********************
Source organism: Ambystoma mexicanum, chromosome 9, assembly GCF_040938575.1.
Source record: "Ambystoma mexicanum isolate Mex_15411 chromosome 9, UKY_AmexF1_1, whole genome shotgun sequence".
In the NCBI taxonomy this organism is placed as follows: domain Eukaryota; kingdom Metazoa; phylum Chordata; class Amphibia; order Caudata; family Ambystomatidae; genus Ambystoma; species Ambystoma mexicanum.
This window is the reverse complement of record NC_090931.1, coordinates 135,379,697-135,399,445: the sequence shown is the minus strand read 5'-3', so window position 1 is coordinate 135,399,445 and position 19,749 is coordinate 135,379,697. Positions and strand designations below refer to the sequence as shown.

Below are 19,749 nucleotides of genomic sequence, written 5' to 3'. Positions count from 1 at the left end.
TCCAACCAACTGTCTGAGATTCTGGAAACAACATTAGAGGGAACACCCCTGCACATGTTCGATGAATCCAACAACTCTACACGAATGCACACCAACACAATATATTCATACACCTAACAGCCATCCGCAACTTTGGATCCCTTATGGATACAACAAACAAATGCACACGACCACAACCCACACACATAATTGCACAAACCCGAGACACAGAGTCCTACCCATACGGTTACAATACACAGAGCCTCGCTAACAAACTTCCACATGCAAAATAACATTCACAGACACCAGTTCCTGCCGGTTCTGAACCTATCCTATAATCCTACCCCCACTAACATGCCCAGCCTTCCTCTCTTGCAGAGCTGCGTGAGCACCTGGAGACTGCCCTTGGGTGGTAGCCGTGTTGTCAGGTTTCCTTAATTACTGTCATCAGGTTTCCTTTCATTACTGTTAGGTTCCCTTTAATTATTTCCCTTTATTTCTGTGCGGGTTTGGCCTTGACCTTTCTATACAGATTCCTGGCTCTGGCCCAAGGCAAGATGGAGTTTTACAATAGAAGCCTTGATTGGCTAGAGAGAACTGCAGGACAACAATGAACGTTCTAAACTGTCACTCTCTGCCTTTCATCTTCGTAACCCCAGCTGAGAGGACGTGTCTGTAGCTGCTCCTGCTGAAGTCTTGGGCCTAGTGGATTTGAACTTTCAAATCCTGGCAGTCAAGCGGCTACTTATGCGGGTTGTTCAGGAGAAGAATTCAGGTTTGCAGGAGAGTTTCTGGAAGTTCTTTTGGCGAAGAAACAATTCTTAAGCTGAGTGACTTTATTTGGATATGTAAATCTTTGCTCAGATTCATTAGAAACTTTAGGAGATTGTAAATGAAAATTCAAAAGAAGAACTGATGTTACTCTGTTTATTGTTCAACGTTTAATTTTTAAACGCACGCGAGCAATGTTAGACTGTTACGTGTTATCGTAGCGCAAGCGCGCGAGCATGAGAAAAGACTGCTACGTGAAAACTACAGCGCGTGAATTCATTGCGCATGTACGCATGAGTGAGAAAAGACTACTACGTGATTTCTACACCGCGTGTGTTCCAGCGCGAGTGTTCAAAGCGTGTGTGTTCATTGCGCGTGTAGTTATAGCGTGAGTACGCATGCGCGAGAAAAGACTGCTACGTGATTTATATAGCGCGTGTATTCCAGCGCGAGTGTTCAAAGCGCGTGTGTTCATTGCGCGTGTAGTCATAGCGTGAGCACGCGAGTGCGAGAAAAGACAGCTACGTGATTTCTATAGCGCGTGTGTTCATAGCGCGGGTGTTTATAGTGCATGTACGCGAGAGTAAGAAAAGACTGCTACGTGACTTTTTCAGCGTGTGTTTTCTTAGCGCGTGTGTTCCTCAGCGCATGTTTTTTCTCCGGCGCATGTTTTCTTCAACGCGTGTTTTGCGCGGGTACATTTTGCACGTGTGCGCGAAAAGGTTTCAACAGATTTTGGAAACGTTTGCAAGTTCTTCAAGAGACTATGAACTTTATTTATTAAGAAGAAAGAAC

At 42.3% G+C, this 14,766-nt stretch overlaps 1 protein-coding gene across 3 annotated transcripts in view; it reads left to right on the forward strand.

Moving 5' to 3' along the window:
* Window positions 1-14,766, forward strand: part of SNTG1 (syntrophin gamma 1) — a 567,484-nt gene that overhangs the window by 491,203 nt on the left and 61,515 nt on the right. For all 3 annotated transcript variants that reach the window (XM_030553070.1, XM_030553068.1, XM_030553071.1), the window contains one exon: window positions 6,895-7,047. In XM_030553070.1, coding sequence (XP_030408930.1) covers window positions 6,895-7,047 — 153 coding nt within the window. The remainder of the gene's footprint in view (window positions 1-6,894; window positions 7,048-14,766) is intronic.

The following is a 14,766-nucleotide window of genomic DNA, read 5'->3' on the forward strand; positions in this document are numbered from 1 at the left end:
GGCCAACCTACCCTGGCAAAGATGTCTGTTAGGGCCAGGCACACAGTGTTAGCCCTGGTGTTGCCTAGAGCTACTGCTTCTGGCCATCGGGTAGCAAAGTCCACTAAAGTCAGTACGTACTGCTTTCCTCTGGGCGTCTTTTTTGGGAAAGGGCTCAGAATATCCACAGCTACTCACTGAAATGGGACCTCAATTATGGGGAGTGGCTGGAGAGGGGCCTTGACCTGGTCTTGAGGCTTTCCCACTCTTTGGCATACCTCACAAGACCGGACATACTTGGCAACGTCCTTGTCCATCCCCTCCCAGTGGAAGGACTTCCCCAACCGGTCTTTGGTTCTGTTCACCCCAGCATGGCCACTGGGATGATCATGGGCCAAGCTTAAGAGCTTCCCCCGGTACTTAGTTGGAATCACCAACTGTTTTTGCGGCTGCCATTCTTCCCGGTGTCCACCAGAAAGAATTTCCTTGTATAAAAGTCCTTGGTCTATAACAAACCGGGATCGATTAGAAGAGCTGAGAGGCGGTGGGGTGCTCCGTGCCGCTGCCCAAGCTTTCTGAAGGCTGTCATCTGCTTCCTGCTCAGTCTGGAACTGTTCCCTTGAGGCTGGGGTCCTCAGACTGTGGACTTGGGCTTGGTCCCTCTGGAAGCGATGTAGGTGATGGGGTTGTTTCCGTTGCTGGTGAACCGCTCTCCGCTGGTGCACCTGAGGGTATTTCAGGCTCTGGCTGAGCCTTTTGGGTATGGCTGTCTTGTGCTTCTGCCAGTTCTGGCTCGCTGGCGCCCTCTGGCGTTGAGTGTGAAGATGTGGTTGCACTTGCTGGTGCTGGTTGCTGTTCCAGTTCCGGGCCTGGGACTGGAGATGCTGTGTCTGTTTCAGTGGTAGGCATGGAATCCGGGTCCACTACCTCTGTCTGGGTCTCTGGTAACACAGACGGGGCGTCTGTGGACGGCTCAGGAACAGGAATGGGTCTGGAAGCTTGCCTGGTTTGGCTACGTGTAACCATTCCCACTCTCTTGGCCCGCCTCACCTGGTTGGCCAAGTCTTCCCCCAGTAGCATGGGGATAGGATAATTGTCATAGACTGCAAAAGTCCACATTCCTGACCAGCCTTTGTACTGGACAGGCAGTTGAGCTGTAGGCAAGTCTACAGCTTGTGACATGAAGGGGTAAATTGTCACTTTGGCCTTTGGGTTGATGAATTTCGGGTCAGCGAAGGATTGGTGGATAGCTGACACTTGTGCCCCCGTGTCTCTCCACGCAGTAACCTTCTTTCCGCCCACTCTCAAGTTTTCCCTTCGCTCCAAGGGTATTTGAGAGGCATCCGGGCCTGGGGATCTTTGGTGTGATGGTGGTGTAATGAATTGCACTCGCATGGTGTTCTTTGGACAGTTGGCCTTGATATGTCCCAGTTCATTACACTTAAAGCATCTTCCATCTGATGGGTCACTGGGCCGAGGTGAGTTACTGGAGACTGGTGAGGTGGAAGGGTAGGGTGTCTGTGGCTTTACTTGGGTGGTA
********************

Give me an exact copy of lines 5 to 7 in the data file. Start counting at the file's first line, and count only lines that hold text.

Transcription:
Below are 19,749 nucleotides of genomic sequence, written 5' to 3'. Positions count from 1 at the left end.
TCCAACCAACTGTCTGAGATTCTGGAAACAACATTAGAGGGAACACCCCTGCACATGTTCGATGAATCCAACAACTCTACACGAATGCACACCAACACAATATATTCATACACCTAACAGCCATCCGCAACTTTGGATCCCTTATGGATACAACAAACAAATGCACACGACCACAACCCACACACATAATTGCACAAACCCGAGACACAGAGTCCTACCCATACGGTTACAATACACAGAGCCTCGCTAACAAACTTCCACATGCAAAATAACATTCACAGACACCAGTTCCTGCCGGTTCTGAACCTATCCTATAATCCTACCCCCACTAACATGCCCAGCCTTCCTCTCTTGCAGAGCTGCGTGAGCACCTGGAGACTGCCCTTGGGTGGTAGCCGTGTTGTCAGGTTTCCTTAATTACTGTCATCAGGTTTCCTTTCATTACTGTTAGGTTCCCTTTAATTATTTCCCTTTATTTCTGTGCGGGTTTGGCCTTGACCTTTCTATACAGATTCCTGGCTCTGGCCCAAGGCAAGATGGAGTTTTACAATAGAAGCCTTGATTGGCTAGAGAGAACTGCAGGACAACAATGAACGTTCTAAACTGTCACTCTCTGCCTTTCATCTTCGTAACCCCAGCTGAGAGGACGTGTCTGTAGCTGCTCCTGCTGAAGTCTTGGGCCTAGTGGATTTGAACTTTCAAATCCTGGCAGTCAAGCGGCTACTTATGCGGGTTGTTCAGGAGAAGAATTCAGGTTTGCAGGAGAGTTTCTGGAAGTTCTTTTGGCGAAGAAACAATTCTTAAGCTGAGTGACTTTATTTGGATATGTAAATCTTTGCTCAGATTCATTAGAAACTTTAGGAGATTGTAAATGAAAATTCAAAAGAAGAACTGATGTTACTCTGTTTATTGTTCAACGTTTAATTTTTAAACGCACGCGAGCAATGTTAGACTGTTACGTGTTATCGTAGCGCAAGCGCGCGAGCATGAGAAAAGACTGCTACGTGAAAACTACAGCGCGTGAATTCATTGCGCATGTACGCATGAGTGAGAAAAGACTACTACGTGATTTCTACACCGCGTGTGTTCCAGCGCGAGTGTTCAAAGCGTGTGTGTTCATTGCGCGTGTAGTTATAGCGTGAGTACGCATGCGCGAGAAAAGACTGCTACGTGATTTATATAGCGCGTGTATTCCAGCGCGAGTGTTCAAAGCGCGTGTGTTCATTGCGCGTGTAGTCATAGCGTGAGCACGCGAGTGCGAGAAAAGACAGCTACGTGATTTCTATAGCGCGTGTGTTCATAGCGCGGGTGTTTATAGTGCATGTACGCGAGAGTAAGAAAAGACTGCTACGTGACTTTTTCAGCGTGTGTTTTCTTAGCGCGTGTGTTCCTCAGCGCATGTTTTTTCTCCGGCGCATGTTTTCTTCAACGCGTGTTTTGCGCGGGTACATTTTGCACGTGTGCGCGAAAAGGTTTCAACAGATTTTGGAAACGTTTGCAAGTTCTTCAAGAGACTATGAACTTTATTTATTAAGAAGAAAGAAC

At 42.3% G+C, this 14,766-nt stretch overlaps 1 protein-coding gene across 3 annotated transcripts in view; it reads left to right on the forward strand.